5 Tips to Finding the Right College Match for the Student-Athlete

ImageI’ve begun casual conversations with my daughter about her future.  It’s time.  She’s ending her sophomore year and the next 15 months can be overwhelming for any parent, let alone a 16 year old.  Because she’s the baby, and my middle one is graduating leaving the house in a few months, it’s terribly emotional, and I’d love to somehow pretend the whole process is not happening and put off college decisions for the third time, but it’s time!  If we don’t have light, enjoyable discussions about her college plans. that keep communication open and moving, it can get intense if left until crunch time.  There’s just too much to consider and it’s too overwhelming, even without adding high emotions due to time pressure and panic. I’ve found that an attitude of exploration, adventure and casual discussion with time to process works best.  Take the entire 15-18 months to wade through tons of information so that you’re down to 3-5 choices before they begin their senior year.  College visits occur in September and October and early signing happens in November.  The important thing is to find the best match in 5 particular areas among your college choices.

Here are 5 factors that will help sort through colleges and help you and your child find the right college match:


  1. ACADEMIC:  Explore career paths and interests, identify schools offering courses and major to match.  Often it’s much easier to change majors at a larger school, so if undecided, identify the biggest school that your child would feel comfortable attending to give them the widest choices.  When school choices are narrowed down, find out the GPA of the teams and graduation rate.  You can find how their job placement is too.  Clarify the balance of academics and athletics and how valued each is at the school.  Often the culture of the school reflects that balance.  It’s also smart to ask what academic support is offered for student-athletes.
  2. ATHLETIC Focus: It’s important to recognize what your child’s athletic goal in college will be; are they looking to have their sport just be a ticket to get accepted to a dream school, or do they want a college team experience, to compete at the NCAA championship level, or want to develop beyond school and compete nationally or professionally?  Ask about school/team/coach goals and ensure an intensity match.  High expectations are attached to scholarships and pressure to perform must be shared with an athlete’s personal desire to excel.  Compare roster size with those who travel and compete.  Your child will need to decide if it’s important to go to the biggest school, to say that they are going to the biggest school even if they never get to compete, or are a team superstar at another school.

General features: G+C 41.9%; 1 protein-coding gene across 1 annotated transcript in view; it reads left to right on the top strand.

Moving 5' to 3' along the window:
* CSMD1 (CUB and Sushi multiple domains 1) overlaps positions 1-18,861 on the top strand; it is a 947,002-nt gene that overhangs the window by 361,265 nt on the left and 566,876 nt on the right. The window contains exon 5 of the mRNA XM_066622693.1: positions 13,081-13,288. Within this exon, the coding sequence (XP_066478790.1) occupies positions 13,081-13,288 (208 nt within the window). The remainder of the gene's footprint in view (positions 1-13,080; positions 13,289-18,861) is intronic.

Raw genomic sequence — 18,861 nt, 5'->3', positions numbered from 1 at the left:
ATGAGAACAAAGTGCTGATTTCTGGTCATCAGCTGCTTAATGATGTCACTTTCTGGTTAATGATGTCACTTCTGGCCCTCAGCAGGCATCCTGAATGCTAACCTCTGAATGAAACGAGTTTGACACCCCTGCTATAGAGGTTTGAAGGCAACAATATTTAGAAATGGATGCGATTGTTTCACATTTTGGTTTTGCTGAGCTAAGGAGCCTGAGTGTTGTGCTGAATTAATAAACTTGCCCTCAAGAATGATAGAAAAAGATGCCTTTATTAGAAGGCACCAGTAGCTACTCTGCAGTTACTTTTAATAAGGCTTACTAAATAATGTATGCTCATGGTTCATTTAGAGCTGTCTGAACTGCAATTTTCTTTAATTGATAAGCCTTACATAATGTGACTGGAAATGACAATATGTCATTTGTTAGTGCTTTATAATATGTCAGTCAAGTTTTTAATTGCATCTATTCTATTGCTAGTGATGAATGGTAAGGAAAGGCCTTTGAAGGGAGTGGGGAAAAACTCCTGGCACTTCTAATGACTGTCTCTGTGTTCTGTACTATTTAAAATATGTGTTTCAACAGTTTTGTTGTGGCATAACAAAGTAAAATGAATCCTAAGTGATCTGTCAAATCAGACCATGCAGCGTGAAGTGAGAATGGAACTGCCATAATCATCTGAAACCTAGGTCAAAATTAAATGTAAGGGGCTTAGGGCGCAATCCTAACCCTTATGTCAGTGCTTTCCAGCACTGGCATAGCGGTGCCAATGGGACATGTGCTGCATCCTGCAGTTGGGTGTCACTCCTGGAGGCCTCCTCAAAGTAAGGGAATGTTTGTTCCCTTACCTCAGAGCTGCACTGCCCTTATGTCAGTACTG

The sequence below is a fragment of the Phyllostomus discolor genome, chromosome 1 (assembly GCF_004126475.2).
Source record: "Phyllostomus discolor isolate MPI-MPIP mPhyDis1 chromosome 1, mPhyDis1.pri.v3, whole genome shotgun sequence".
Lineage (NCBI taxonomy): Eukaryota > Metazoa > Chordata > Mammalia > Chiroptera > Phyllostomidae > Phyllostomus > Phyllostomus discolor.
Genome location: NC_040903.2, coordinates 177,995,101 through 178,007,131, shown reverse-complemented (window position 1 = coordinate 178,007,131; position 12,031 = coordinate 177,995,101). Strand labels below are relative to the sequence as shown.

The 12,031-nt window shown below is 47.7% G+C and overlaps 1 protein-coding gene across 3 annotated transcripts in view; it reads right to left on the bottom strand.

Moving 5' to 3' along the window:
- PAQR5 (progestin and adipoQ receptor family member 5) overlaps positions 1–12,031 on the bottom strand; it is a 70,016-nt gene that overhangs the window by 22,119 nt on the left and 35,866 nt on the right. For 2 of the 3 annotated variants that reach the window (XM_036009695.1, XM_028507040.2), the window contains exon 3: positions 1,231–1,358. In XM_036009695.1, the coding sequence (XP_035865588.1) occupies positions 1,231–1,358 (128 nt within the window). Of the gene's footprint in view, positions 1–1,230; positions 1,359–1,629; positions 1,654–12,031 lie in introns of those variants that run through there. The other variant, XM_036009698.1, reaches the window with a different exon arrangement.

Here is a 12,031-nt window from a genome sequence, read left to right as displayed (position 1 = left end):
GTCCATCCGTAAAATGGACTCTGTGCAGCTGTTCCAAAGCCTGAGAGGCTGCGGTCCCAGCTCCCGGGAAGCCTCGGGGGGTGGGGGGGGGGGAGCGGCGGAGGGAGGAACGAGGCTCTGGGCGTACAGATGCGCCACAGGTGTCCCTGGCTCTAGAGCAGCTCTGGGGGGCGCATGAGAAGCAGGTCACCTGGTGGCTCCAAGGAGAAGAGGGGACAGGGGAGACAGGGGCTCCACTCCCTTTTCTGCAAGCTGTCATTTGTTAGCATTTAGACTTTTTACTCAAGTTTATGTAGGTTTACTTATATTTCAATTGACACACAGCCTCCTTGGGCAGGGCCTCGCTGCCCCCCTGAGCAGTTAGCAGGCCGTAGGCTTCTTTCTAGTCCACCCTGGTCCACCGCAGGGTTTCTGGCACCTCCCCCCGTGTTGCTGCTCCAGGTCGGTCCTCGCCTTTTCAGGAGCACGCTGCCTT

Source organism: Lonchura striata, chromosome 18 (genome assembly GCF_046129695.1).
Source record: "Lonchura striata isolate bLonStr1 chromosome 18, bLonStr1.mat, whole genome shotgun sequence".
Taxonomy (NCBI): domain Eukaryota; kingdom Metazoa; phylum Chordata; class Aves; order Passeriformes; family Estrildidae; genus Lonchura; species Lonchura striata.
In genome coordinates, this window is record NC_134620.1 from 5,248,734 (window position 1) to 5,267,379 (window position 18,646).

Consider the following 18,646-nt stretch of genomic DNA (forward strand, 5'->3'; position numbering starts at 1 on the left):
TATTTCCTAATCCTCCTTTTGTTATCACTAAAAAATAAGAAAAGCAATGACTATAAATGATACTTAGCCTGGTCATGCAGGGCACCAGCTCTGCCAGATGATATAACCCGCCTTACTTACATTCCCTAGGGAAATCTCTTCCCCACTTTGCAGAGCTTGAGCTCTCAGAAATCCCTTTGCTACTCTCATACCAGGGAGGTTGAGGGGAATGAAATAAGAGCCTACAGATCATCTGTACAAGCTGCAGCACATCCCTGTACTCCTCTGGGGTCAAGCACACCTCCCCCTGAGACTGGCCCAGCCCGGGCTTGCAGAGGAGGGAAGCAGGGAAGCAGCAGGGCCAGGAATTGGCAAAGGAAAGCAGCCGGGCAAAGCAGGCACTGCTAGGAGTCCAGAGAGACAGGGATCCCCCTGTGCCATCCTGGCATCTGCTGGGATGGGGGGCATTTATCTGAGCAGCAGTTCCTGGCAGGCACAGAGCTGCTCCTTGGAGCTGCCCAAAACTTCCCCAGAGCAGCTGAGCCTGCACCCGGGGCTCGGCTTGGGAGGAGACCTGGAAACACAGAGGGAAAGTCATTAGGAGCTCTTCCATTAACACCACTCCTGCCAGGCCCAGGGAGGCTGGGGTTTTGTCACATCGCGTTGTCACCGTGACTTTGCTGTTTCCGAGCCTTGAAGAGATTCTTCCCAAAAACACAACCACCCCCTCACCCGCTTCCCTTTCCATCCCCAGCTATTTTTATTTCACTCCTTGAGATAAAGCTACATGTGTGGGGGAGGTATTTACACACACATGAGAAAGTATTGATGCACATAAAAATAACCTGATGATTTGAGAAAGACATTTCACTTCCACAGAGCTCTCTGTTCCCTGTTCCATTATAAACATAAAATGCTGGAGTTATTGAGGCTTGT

3. COACH: As you go through your child’s junior year, getting to speak with coaches is important.  They may not contact your child, but you can initiate a call or email to ask questions.  As soon as coaches are permitted to speak to your child, do so.  Also encourage them to engage with athletes on the team to ask questions about the coach.  Try to discover the coach’s style of coaching, find if there’s a natural, easy personality connection, what their expectations of athletes are, how long they’ve been at the school and their 5 year plans.  The school’s reputation in a sport has more to do with the coach.  Dynasty’s can be traced to specific coaches.  Look for the right coach over the athletic reputation of the school, especially if the current coach has been there less than 5 years and is building a program.  You want someone who clicks and can bring out the best in your child and who wants to help your child achieve their goals to be the best match.